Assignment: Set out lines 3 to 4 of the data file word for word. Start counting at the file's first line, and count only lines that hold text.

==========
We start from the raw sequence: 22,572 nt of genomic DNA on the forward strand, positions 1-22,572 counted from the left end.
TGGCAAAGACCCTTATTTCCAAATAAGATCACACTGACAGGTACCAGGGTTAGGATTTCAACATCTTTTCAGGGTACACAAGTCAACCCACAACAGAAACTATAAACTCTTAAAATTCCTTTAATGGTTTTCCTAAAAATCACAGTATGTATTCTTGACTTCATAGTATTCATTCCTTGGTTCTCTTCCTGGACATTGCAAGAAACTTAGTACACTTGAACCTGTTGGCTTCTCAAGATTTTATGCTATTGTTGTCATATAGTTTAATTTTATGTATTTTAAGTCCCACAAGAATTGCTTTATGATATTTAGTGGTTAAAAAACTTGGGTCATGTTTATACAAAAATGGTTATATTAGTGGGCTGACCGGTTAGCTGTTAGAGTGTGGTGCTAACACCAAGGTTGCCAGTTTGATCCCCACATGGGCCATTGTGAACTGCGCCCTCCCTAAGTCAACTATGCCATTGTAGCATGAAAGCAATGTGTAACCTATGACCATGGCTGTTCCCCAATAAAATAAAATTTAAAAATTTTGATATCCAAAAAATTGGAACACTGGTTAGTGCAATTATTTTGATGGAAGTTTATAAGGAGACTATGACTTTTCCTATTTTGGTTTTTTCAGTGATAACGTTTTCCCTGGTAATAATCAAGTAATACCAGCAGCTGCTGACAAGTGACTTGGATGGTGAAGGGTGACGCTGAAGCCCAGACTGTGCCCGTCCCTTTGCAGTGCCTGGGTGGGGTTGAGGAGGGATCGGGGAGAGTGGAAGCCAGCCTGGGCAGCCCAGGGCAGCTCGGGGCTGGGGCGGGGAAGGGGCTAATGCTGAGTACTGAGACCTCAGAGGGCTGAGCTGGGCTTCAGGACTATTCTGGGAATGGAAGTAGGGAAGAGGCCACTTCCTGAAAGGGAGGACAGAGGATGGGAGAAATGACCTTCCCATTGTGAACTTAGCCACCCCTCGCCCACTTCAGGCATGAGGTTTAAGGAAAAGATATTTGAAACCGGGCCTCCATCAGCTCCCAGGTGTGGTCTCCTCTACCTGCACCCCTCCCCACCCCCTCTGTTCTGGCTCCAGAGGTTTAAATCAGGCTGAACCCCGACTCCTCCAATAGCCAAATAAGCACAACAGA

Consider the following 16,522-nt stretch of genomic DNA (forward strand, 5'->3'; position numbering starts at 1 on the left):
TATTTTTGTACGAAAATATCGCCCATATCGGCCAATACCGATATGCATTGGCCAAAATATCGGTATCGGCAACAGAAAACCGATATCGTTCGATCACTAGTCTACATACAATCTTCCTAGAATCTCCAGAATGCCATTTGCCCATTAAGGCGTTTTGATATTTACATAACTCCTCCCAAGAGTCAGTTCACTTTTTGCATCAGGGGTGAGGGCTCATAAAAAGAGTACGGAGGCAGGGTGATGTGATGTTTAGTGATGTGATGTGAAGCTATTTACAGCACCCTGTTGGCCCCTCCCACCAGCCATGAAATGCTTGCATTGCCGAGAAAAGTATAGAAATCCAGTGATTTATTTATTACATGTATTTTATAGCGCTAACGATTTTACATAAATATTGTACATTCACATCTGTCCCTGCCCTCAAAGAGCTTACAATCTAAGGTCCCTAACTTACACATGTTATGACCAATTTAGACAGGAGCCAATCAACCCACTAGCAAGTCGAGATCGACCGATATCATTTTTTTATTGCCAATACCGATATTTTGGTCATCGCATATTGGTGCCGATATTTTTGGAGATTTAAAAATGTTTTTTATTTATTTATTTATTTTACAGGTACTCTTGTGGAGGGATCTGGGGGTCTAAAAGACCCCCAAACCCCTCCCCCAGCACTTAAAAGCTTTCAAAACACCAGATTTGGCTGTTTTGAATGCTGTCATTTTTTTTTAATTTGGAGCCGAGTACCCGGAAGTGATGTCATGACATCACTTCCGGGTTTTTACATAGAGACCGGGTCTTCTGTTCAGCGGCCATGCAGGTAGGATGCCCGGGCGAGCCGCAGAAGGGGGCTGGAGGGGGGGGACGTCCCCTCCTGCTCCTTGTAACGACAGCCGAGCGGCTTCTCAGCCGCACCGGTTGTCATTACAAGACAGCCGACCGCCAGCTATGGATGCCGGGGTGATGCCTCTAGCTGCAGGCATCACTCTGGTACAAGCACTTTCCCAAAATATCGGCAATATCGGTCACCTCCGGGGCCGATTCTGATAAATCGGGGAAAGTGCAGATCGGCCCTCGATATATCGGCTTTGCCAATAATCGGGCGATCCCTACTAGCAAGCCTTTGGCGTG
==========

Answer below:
Consider the following 16,522-nt stretch of genomic DNA (forward strand, 5'->3'; position numbering starts at 1 on the left):
TATTTTTGTACGAAAATATCGCCCATATCGGCCAATACCGATATGCATTGGCCAAAATATCGGTATCGGCAACAGAAAACCGATATCGTTCGATCACTAGTCTACATACAATCTTCCTAGAATCTCCAGAATGCCATTTGCCCATTAAGGCGTTTTGATATTTACATAACTCCTCCCAAGAGTCAGTTCACTTTTTGCATCAGGGGTGAGGGCTCATAAAAAGAGTACGGAGGCAGGGTGATGTGATGTTTAGTGATGTGATGTGAAGCTATTTACAGCACCCTGTTGGCCCCTCCCACCAGCCATGAAATGCTTGCATTGCCGAGAAAAGTATAGAAATCCAGTGATTTATTTATTACATGTATTTTATAGCGCTAACGATTTTACATAAATATTGTACATTCACATCTGTCCCTGCCCTCAAAGAGCTTACAATCTAAGGTCCCTAACTTACACATGTTATGACCAATTTAGACAGGAGCCAATCAACCCACTAGCAAGTCGAGATCGACCGATATCATTTTTTTATTGCCAATACCGATATTTTGGTCATCGCATATTGGTGCCGATATTTTTGGAGATTTAAAAATGTTTTTTATTTATTTATTTATTTTACAGGTACTCTTGTGGAGGGATCTGGGGGTCTAAAAGACCCCCAAACCCCTCCCCCAGCACTTAAAAGCTTTCAAAACACCAGATTTGGCTGTTTTGAATGCTGTCATTTTTTTTTAATTTGGAGCCGAGTACCCGGAAGTGATGTCATGACATCACTTCCGGGTTTTTACATAGAGACCGGGTCTTCTGTTCAGCGGCCATGCAGGTAGGATGCCCGGGCGAGCCGCAGAAGGGGGCTGGAGGGGGGGGACGTCCCCTCCTGCTCCTTGTAACGACAGCCGAGCGGCTTCTCAGCCGCACCGGTTGTCATTACAAGACAGCCGACCGCCAGCTATGGATGCCGGGGTGATGCCTCTAGCTGCAGGCATCACTCTGGTACAAGCACTTTCCCAAAATATCGGCAATATCGGTCACCTCCGGGGCCGATTCTGATAAATCGGGGAAAGTGCAGATCGGCCCTCGATATATCGGCTTTGCCAATAATCGGGCGATCCCTACTAGCAAGCCTTTGGCGTG